Being a dad today is no easy task, and thanks to my growing Momtourage I was able to put together a collection of pictures that finish illustrating what my words can’t. To all those rock star dads out there – you’ve got a huge fan base over here. Keep up the good work!

This is what modern day fatherhood looks like.  Enjoy!

To the dads whose immense pride is worn on their face from the very beginning

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To the dads who make baby wearing look like it’s the coolest thing you can do with your child

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To the dads who take bedtime, middle of the night, feeding, and diapering duties seriously 

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To the dads whose kisses and cuddles are tender enough to heal all  

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To the dads with a sense of humor, who don’t mind getting silly, and love having FUN

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To the dads who understand the value of reading with their children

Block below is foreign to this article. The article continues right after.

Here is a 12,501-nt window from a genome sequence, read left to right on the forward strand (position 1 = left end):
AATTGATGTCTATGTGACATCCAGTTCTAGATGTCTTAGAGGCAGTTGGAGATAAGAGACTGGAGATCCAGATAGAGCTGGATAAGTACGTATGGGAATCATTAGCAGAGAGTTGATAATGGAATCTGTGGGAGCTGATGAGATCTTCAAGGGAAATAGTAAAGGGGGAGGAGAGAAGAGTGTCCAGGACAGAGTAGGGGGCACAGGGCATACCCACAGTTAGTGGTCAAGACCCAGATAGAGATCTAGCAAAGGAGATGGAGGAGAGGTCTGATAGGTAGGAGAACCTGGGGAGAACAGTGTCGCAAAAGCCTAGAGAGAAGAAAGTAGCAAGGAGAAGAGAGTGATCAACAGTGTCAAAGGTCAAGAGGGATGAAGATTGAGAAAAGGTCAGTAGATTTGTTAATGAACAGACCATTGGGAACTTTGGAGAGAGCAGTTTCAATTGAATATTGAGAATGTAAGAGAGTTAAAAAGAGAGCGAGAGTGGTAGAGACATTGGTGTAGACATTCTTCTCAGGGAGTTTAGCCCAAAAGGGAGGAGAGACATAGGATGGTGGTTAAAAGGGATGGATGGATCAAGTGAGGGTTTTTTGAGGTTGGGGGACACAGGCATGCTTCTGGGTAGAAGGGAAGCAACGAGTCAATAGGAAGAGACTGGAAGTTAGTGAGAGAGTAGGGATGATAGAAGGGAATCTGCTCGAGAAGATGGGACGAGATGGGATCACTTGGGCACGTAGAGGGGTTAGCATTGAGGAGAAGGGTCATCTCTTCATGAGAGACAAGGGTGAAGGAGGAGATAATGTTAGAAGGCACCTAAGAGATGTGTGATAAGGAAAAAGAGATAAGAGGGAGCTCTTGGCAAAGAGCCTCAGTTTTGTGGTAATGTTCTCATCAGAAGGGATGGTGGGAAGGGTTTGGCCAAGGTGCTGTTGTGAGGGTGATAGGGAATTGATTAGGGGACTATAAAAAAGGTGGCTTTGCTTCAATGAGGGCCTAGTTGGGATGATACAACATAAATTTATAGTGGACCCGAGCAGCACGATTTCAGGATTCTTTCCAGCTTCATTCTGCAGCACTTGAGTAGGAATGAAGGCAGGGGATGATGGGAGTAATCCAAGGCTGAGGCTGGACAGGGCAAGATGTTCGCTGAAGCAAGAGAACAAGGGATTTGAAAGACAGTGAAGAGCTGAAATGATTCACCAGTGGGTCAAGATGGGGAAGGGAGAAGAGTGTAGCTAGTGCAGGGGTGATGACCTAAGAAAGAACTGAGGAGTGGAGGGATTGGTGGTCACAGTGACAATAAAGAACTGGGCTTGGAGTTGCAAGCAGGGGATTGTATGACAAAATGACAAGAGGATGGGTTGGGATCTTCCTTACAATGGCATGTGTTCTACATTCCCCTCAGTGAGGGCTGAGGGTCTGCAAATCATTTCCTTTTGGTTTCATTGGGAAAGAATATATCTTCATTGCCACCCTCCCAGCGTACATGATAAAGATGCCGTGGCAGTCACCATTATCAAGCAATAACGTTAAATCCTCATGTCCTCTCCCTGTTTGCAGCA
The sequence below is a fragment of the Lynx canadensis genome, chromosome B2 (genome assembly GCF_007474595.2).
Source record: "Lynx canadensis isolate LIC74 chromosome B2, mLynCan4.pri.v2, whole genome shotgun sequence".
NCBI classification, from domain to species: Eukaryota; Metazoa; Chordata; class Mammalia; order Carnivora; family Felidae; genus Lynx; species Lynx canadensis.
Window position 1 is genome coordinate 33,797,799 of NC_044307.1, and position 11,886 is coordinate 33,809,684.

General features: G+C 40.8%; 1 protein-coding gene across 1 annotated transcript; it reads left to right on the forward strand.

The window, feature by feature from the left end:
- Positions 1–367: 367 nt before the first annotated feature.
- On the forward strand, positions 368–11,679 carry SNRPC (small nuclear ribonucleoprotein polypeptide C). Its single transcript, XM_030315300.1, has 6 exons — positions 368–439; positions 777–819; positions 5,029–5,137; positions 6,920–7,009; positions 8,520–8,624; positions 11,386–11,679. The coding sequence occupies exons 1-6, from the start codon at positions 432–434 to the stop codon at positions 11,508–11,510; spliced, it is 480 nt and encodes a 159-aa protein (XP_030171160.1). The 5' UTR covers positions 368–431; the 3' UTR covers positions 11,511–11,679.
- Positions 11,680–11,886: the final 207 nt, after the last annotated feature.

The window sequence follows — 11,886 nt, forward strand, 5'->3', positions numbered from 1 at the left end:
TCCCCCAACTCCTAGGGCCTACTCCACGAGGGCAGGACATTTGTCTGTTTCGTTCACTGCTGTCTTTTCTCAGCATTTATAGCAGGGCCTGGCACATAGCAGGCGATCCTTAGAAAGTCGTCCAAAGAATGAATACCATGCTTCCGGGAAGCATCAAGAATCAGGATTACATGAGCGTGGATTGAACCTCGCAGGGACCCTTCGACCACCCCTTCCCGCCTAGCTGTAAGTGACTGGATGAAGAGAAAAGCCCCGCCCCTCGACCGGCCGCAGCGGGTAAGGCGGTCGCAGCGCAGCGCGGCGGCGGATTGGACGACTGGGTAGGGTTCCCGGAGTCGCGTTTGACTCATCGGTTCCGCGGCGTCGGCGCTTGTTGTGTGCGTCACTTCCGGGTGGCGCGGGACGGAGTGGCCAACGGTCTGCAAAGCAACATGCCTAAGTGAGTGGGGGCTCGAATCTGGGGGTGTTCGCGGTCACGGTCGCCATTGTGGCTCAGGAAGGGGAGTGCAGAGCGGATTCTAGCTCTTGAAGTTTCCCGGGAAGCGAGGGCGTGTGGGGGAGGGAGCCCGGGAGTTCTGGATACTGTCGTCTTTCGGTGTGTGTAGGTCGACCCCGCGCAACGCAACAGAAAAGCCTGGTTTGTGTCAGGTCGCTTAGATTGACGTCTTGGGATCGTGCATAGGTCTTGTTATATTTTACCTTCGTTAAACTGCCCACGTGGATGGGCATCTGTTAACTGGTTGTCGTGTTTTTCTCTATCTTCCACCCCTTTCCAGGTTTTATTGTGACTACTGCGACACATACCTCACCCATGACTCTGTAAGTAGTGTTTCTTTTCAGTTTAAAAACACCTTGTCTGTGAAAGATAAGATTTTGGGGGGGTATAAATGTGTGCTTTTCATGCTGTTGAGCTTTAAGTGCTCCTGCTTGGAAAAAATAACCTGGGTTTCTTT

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To the dads who ROCK the joint nap  


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To the dads who have passed the fatherhood rite of passage by carrying their children on their shoulders 








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To the dads who are present, in the moment, and on their level

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To the dads who teach, lead, mentor, and understand that the little moments are actually the big moments 

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And as if today’s dads weren’t doing enough, the real beauty comes as a product of their example – raising boys who learn from early on what it means to take care of others and be incredible fathers themselves one day.  

Giving baby some tummy time, while keeping him warm with a bandana and multi-taksing. :)
Giving baby some tummy time, while keeping him warm with a bandana and multi-taksing. 🙂


Unpacking “Help” in Toddlerese

There are basically three definitions of the word “help” in the Toddlerese Dictionary.  You know them.

Help /help/


1. used as an appeal for urgent assistance.